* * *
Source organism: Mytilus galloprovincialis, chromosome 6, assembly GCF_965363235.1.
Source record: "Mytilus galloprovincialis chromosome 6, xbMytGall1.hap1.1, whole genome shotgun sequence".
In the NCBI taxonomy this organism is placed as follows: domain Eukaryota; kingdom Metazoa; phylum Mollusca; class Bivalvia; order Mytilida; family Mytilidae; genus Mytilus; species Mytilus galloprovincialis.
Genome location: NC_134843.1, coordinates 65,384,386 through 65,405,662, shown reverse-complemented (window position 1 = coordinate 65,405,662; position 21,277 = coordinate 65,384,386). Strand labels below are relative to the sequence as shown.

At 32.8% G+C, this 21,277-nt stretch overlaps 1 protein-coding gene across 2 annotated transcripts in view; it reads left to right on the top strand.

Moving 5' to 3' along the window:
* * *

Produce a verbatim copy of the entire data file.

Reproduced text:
Source organism: Mytilus galloprovincialis, chromosome 6, assembly GCF_965363235.1.
Source record: "Mytilus galloprovincialis chromosome 6, xbMytGall1.hap1.1, whole genome shotgun sequence".
In the NCBI taxonomy this organism is placed as follows: domain Eukaryota; kingdom Metazoa; phylum Mollusca; class Bivalvia; order Mytilida; family Mytilidae; genus Mytilus; species Mytilus galloprovincialis.
Genome location: NC_134843.1, coordinates 65,384,386 through 65,405,662, shown reverse-complemented (window position 1 = coordinate 65,405,662; position 21,277 = coordinate 65,384,386). Strand labels below are relative to the sequence as shown.

At 32.8% G+C, this 21,277-nt stretch overlaps 1 protein-coding gene across 2 annotated transcripts in view; it reads left to right on the top strand.

Moving 5' to 3' along the window: